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The Other Convention: A Church Votes on Gay Rights

United Methodists from around the world are lobbied by progressive and conservative camps in Tampa, Fla.

Methodists are among the last mainline Protestant holdouts on the topic of homosexuality. Karen Oliveto, pastor of San Francisco’s Glide Memorial United Methodist Church, is bound and determined to change that at the 2012 General Conference in Tampa, Fla., just steps away from the site of the Republican National Convention. Similar to a political convention, the question of whether homosexuality is incompatible with Christian teaching will be the subject of intense lobbying, heated debate, close committee votes and, if Oliveto and the progressive faction are successful, a decision on the convention floor.

But the conservatives, bolstered by large and rapidly growing Methodist congregations in Africa, are just as determined – and they believe they have the Old Testament on their side. The two factions are destined for a showdown at the convention. This is the story of what happened.


Song: You will sow what you reap, reap what you sow, what you plant in the kingdom will surely grow.

Randall Miller (voice-over): As an openly gay man, it causes a significant amount of personal pain for me, when the church that I love says that homosexuality is incompatible with Christian teaching.

It’s just fundamentally unfair and untrue.

Song: And the fruit of the spirit will come back to you.

Richard Thompson (voice-over): We wonder why these people keep banging on the doors, keep pushing us and pushing us, trying to back us into a corner.

Song: What you plant in the kingdom will surely grow, and when you go with love.

Karen Oliveto (voice-over): I think every time we go, we hope that this will be the year. You wanna believe that people will do the right thing. You wanna believe that of course the church will step up.

Reporter Adithya Sambamurthy: San Francisco Rev. Karen Oliveto, divinity professor Randall Miller and Bakersfield Rev. Richard Thompson are heading toward a showdown.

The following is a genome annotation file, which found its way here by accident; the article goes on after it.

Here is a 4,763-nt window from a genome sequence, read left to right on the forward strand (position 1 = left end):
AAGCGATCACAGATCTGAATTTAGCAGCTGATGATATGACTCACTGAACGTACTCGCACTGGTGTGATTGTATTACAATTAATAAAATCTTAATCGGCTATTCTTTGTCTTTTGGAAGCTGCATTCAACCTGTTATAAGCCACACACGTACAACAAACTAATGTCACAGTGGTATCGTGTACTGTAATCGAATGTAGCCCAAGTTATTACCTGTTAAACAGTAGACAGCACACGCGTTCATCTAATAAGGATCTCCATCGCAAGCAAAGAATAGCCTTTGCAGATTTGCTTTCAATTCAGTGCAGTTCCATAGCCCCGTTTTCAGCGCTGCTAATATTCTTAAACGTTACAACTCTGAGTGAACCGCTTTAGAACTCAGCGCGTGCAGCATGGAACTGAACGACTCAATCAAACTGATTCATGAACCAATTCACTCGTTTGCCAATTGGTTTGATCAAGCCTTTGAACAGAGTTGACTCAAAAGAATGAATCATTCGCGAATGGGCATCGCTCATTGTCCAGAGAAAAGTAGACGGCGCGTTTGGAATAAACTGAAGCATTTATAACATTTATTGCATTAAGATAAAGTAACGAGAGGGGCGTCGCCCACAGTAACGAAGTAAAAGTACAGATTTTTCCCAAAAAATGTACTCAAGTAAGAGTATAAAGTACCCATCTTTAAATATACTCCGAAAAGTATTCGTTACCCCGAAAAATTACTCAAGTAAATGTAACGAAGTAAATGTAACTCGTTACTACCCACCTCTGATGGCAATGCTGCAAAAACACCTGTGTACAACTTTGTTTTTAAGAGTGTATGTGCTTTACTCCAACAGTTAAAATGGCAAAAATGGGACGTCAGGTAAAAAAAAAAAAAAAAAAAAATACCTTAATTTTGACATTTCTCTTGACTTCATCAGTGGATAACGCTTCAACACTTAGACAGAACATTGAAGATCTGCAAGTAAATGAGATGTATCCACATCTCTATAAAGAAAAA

They will join United Methodists from around the world for a convention in Tampa, Fla., where the church will decide whether it still holds that homosexuality is a sin.


A Church Votes on Gay Rights]

Song: Do not pass me by.

[On-screen text: Glide Memorial United Methodist Church, San Francisco]

Reporter: It’s Easter Sunday at Glide Memorial United Methodist Church in San Francisco, and the Rev. Karen Oliveto takes the stage in front of a full house.

Song: Savior, savior.

Oliveto (voice-over): For almost 50 years, this church has been a place of unconditional love and unconditional acceptance.

Song: Give my love for Christ.

Reporter: Oliveto counts an unusual mix of churchgoers among her charges.

Oliveto (voice-over): Gay, lesbian, large trans population.

[On-screen text: The Rev. Karen Oliveto, Glide United Memorial Methodist Church]

Oliveto: People of different colors and ethnicities, people of different faith backgrounds. It is powerful to be here on a Sunday morning and see that diversity lived out so boldly.

Welcome to Glide. Happy Easter.

Reporter: At the convention in Tampa, she will join a national network of progressive Methodists to lobby for a change in church doctrine on homosexuality.

[On-screen text: First United Methodist Church, Bakersfield, Calif.]

But the progressives will face opposition from a coalition of conservative evangelical Methodists.

Song: Lift high the cross.

Reporter: At First United Methodist Church in Bakersfield, the Rev. Richard Thompson leads the Sunday morning service.

Song: Let all the world adore his sacred name.

Thompson (voice-over): Homosexual people are to be loved; they’re our brothers and sisters.

[On-screen text: The Rev. Richard Thompson, First United Methodist Church]

Thompson: But the practice of homosexuality is incompatible with Christian teaching and has been for 2,000 years.

Reporter: Thompson is a member of the evangelical group Good News, which is leading the campaign to retain the church’s doctrine toward gays and lesbians.

Thompson (voice-over): If the church loses its doctrine, it can no longer bring salvation.

Because without the doctrine, you don’t have a foundation to stand on. And if you want to say that all things are OK, then it doesn’t matter.

Thompson: Christ has risen, he has risen indeed. Amen.

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